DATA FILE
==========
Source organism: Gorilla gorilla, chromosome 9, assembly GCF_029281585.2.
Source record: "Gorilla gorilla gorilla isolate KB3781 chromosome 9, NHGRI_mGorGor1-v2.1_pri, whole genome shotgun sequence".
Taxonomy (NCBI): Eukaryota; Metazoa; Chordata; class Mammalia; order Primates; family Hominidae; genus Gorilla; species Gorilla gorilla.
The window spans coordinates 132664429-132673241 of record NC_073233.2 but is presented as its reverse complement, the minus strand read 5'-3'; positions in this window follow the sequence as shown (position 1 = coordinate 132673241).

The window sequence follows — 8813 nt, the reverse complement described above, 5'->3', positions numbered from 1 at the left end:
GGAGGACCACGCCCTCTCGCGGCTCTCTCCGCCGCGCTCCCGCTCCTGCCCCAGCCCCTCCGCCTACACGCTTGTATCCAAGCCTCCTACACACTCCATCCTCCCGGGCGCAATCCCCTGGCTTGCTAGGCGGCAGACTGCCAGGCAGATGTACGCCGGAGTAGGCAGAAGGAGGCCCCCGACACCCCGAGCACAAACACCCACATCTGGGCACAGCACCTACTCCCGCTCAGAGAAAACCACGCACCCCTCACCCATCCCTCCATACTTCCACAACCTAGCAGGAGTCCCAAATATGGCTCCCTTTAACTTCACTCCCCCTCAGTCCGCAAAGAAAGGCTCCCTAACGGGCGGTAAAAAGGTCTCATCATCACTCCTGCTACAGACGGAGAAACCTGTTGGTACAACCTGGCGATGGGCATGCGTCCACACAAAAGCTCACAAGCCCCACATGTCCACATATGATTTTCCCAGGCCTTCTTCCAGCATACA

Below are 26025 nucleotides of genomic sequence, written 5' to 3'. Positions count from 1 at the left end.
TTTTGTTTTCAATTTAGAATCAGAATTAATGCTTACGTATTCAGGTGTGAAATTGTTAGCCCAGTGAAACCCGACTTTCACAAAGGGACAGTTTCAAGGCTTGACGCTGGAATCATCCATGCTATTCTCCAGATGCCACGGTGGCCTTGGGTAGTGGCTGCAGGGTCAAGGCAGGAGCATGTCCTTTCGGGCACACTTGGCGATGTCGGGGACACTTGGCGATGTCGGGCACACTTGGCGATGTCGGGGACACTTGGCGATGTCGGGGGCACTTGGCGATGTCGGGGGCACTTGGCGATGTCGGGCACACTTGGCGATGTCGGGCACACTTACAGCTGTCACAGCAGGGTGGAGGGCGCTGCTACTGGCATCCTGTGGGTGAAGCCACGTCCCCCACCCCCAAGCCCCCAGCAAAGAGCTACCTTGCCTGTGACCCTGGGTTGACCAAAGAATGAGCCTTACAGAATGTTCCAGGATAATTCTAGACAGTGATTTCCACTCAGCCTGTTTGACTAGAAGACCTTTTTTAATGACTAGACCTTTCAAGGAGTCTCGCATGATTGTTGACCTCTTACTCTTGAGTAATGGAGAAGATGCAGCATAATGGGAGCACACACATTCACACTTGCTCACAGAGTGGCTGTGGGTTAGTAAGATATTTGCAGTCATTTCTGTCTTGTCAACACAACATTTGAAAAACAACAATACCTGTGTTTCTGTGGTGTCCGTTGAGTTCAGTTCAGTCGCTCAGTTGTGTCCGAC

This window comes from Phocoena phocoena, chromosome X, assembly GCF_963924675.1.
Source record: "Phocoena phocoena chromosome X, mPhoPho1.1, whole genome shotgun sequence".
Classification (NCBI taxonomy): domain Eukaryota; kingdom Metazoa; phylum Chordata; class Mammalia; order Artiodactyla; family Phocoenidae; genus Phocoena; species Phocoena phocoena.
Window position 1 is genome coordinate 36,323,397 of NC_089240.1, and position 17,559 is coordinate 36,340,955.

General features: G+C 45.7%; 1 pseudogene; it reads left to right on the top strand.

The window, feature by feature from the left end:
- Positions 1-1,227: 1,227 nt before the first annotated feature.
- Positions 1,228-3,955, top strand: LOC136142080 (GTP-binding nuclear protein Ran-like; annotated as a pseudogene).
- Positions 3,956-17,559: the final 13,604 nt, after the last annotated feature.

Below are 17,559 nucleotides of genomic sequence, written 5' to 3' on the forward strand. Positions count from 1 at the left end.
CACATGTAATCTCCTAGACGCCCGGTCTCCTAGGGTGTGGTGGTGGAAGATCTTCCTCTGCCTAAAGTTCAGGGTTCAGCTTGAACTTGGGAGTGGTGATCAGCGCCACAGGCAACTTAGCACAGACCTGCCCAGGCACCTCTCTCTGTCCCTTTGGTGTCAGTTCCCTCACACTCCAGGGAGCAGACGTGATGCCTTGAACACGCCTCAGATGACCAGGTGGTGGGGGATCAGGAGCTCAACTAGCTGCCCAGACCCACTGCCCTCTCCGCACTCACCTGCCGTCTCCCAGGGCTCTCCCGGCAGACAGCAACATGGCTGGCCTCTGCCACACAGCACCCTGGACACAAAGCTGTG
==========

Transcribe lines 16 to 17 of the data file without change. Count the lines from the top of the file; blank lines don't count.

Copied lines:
- Positions 1,228-3,955, top strand: LOC136142080 (GTP-binding nuclear protein Ran-like; annotated as a pseudogene).
- Positions 3,956-17,559: the final 13,604 nt, after the last annotated feature.